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    •  Nicely said. I tend toward First ... (4.00)
      ...Amendment absolutism, too. And I would certainly never suggest censoring or censuring someone (not even with a bad rating) for using whatever language s/he wishes to label whoever s/he wishes. Moreover, linguistically speaking, you're obviously right, words have complex, multiple meanings.

      However, I think it's rather telling that if someone had chosen to call, say, Kay Bailey Hutchison a "pussy" or Dick Cheney a "bitch," the reaction here might have been quite different, providing evidence that there is still a twisted genderization associated with the words. But I digress.

      To reiterate, I don't believe in censoring anybody. But people who choose to use epithets "with a history" to frame progressive/left/liberal propaganda shouldn't expect me and others here to shut up about their lousy choices. And that's where this discussion began yesterday. Not with somebody's understandable outburst at the latest Administration lie or crime, but rather with arguing ad nauseam in his Diary that "pussy" is the right frame for all that is wrong with George W. Bush.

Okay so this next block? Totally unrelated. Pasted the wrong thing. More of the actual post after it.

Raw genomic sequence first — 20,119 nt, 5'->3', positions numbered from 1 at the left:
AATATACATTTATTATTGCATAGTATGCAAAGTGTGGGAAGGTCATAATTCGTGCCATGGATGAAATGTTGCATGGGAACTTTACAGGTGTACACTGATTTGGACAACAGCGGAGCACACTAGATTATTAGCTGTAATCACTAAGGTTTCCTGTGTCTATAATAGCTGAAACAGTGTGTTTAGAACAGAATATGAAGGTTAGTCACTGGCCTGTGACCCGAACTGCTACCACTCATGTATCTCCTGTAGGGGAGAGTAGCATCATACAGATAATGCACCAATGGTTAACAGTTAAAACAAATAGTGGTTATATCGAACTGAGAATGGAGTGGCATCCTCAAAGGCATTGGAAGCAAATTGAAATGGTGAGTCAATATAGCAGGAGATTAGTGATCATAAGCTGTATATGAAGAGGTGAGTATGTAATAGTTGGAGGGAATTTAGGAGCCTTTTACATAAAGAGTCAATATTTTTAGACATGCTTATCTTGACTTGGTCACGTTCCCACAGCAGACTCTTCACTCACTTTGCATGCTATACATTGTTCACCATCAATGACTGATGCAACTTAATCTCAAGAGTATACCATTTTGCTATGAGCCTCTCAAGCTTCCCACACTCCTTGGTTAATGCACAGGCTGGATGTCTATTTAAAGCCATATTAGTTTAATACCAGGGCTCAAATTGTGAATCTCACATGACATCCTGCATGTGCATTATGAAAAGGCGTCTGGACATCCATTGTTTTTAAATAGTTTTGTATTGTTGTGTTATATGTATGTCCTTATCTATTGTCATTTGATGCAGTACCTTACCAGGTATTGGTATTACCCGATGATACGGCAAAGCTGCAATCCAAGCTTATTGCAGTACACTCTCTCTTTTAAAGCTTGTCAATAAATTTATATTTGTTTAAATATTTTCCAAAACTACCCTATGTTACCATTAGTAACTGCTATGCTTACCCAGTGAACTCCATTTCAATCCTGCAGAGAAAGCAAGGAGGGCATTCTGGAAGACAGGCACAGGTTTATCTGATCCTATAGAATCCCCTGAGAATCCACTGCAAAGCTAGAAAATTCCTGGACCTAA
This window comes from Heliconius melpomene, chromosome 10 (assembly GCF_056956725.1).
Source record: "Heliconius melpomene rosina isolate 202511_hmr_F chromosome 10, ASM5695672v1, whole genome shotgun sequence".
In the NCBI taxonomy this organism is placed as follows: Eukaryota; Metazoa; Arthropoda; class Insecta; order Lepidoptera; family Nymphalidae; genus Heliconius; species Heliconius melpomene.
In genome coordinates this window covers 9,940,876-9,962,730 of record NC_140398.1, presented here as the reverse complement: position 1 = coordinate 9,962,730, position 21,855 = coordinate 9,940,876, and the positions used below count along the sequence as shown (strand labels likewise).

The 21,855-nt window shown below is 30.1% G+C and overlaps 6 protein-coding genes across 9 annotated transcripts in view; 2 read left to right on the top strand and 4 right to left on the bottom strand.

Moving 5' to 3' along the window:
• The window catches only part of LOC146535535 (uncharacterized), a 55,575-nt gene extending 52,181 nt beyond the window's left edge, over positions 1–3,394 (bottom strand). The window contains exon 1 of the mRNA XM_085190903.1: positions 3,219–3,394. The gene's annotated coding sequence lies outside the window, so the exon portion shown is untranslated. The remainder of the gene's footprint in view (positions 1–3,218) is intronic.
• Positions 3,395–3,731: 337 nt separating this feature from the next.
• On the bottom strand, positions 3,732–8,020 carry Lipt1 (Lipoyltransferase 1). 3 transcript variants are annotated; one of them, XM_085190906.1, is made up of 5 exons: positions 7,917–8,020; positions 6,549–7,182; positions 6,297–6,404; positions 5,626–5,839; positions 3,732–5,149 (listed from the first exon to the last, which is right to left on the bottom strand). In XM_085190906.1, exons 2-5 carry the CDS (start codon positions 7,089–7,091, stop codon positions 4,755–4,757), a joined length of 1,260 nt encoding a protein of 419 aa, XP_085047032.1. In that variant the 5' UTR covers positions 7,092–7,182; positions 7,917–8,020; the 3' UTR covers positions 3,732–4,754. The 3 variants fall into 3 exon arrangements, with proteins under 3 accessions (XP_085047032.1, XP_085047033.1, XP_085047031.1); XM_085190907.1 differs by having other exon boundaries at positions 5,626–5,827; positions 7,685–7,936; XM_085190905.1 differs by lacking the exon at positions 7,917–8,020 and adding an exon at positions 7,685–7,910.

I could have made as good a case for using "nigger" to describe Dubyanocchio, and I'll wager that I'd have been shouted down as being grotesquely offensive if I had tried to claim that objectors were being "PC" or "overly sensitive."

      Would one word REALLY alienate you from the rest of what the person had said?

      Me? Yes. And I will wager that just about everybody draws the line somewhere. If, for instance, somebody were to call Ben Nighthorse Campbell a fucking redskin, I'd be alienated even if this was surrounded by 29 paragraphs of eloquent takedown of one of the worst Senators ever to come out of Colorado, which is saying a lot.